Swiss MERGE-ETL (Model for Evaluating Regional and Global Effects of GHG reductions policies)

MERGE-ETL is an integrated assessment model combining a bottom-up description of the energy system disaggregated into electric and non-electric sectors, a top-down model based on a macroeconomic production function, and a simplified climate cycle. MERGE-ETL has been progressively developed from the MERGE model of Manne et al. (1995) (Kypreos 2007; Magne et al. 2010; Marcucci and Turton 2011; Marcucci, 2012).

Reference energy system MERGE-ETL

The integrated approach in MERGE-ETL accounts for linkages between economic activity and the energy sector, such that the model determines endogenously energy demands, prices, technology choice and economic output. In addition, technological learning is represented in MERGE-ETL by two-factor learning curves for technology investment costs, applying the paradigm of technology clusters described in Seebregts et al. (2000).

The regional disaggregation in the Swiss MERGE-ETL includes 10 geopolitical regions: Europe, Switzerland, Russia, Middle East, India, China, Japan, USA, Canada and New Zealand and the Rest of the world. (Marcucci, 2012).

MERGE-ETL regions

Model inputs

  • Technology characterization (capital and operational costs, efficiency, lifetime, availability)
  • Renewable energy resources potential
  • Resource availability: supply curves for non-renewable resources and potentials for renewables
  • Emission factors by energy carrier
  • Elasticities of substitution
  • Population
  • Potential GDP
  • Autonomous energy efficiency improvements
  • Taxes/subsidies
  • Policies (e.g. nuclear phase out, emission targets, energy security objectives)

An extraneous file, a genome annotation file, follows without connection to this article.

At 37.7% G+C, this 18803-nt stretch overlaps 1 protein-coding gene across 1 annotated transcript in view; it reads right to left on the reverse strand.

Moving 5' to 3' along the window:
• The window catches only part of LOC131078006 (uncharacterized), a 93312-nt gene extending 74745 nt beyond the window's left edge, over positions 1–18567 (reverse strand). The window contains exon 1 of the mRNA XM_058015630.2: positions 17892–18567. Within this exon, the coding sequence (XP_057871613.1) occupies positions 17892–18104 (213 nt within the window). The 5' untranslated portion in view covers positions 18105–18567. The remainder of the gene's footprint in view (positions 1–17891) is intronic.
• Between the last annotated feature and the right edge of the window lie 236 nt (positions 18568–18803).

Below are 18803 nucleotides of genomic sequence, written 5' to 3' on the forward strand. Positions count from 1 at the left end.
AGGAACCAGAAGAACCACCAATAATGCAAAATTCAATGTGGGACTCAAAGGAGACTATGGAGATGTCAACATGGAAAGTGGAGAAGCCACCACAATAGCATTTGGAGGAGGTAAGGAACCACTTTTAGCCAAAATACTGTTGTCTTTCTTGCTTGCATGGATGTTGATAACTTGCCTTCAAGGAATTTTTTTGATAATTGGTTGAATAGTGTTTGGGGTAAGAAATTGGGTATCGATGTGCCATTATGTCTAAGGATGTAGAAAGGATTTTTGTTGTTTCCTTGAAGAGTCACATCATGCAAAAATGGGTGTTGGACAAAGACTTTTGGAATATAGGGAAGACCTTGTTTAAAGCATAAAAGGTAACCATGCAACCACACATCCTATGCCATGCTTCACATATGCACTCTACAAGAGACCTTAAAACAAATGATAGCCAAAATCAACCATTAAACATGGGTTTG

• Discount rate

Model outputs

  • Energy demand [EJ and PWh]
  • Annual electricity generation mix [PWh] and non-electric energy production [EJ]
  • Realized GDP [trillion dollars]
  • Resource use and trading [EJ]
  • Energy cost [dollars per EJ or PWh]
  • GHG emissions [Gt CO2, CH4 and N2O] and atmospheric concentration [ppm, ppv]
  • Carbon price [dollar per ton of CO2]
  • Temperature increase [degrees]


Model description

  • Kypreos, Socrates (2007). A MERGE model with endogenous technological change and the cost of carbon stabilization. Energy Policy 35: 5327-5336.
  • Magne, Bertrand, Socrates Kypreos, and Hal Turton (2010). Technology options for low stabilization pathways with MERGE. The Energy Journal. Special Issue 1 31: 83-108.
  • Manne, Alan, Robert Mendelsohn, and Richard Richels (1995). MERGE: A model for evaluating regional and global effects of GHG reduction policies. Energy Policy 23: 17-34.
  • Marcucci, A. and H. Turton (2012): The MERGE-ETL model: Model documentation. Villigen, Switzerland: Paul Scherrer Institute.
  • Marcucci, A. and H. Turton (2014): The MERGE-ETL model: 2014 Assumptions and model calibration. Villigen, Switzerland: Paul Scherrer Institute.


  • Marcucci, Adriana (2012). Realizing a Sustainable Energy System in Switzerland in a Global Context. Ph.D. thesis, ETH Zurich.
  • Marcucci, A. and H. Turton (2012). Swiss Energy Strategies under Global Climate Change and Nuclear Policy Uncertainty, The Swiss Journal of Economics and Statistics, Vol. 148 (2), pp. 317-345.
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